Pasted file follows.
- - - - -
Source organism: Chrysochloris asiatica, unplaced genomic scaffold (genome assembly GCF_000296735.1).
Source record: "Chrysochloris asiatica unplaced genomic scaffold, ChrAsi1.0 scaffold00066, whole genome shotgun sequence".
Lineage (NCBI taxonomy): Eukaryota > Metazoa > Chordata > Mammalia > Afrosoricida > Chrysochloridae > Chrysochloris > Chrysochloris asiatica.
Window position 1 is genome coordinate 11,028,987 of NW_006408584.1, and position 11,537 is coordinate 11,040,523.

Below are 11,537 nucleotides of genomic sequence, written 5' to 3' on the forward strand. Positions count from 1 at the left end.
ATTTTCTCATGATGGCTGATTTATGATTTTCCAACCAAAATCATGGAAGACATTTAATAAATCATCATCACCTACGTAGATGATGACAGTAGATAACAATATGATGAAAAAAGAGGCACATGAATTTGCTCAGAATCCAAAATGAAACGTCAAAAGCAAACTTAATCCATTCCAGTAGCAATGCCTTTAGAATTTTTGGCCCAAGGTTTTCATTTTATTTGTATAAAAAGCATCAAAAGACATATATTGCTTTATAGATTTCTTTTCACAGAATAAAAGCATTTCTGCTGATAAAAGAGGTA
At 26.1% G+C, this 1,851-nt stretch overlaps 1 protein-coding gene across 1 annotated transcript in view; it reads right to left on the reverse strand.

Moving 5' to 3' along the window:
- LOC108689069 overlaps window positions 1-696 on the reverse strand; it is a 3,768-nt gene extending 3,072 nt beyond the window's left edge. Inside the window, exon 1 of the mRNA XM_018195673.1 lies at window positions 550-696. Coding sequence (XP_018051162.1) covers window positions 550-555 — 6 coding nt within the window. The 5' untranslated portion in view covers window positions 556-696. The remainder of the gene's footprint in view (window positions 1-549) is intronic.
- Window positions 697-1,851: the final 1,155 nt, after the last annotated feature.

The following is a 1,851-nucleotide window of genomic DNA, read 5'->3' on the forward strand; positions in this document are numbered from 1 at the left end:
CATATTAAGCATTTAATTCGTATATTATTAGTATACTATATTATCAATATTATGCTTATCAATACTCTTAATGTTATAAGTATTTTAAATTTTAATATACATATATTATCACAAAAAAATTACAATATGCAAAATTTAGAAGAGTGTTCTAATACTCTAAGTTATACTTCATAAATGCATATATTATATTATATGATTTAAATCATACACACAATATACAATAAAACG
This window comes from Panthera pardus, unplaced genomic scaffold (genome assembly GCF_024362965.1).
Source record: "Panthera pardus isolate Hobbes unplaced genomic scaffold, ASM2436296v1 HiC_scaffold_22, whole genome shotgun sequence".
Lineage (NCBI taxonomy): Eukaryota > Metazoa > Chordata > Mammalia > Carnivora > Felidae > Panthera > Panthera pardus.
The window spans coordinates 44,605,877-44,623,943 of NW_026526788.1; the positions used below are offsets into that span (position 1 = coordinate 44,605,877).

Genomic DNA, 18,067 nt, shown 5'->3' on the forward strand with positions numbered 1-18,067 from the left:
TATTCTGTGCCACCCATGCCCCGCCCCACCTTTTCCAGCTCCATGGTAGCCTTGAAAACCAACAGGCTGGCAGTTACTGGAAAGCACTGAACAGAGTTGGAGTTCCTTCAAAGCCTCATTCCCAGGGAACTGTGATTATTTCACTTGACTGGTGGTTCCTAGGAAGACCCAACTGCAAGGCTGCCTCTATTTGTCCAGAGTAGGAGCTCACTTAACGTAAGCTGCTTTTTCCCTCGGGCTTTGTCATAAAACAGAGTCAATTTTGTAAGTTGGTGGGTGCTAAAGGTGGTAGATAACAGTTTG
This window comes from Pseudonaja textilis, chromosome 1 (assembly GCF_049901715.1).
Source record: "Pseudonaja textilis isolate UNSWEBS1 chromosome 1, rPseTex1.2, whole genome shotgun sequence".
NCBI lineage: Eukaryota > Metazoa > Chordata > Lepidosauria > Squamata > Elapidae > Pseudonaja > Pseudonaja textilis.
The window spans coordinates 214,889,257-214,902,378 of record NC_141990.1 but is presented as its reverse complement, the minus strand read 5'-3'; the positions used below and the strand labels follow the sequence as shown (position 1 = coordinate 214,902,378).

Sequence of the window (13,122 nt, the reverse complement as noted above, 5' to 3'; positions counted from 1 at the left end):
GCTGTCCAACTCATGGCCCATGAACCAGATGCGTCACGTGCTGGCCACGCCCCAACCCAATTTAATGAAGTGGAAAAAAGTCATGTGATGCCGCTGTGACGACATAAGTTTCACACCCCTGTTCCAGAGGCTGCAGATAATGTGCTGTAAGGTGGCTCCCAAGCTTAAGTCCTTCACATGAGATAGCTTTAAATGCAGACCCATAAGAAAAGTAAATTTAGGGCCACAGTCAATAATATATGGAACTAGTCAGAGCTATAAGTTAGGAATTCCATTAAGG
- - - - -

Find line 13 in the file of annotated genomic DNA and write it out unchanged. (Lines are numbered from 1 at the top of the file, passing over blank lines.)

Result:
This window comes from Panthera pardus, unplaced genomic scaffold (genome assembly GCF_024362965.1).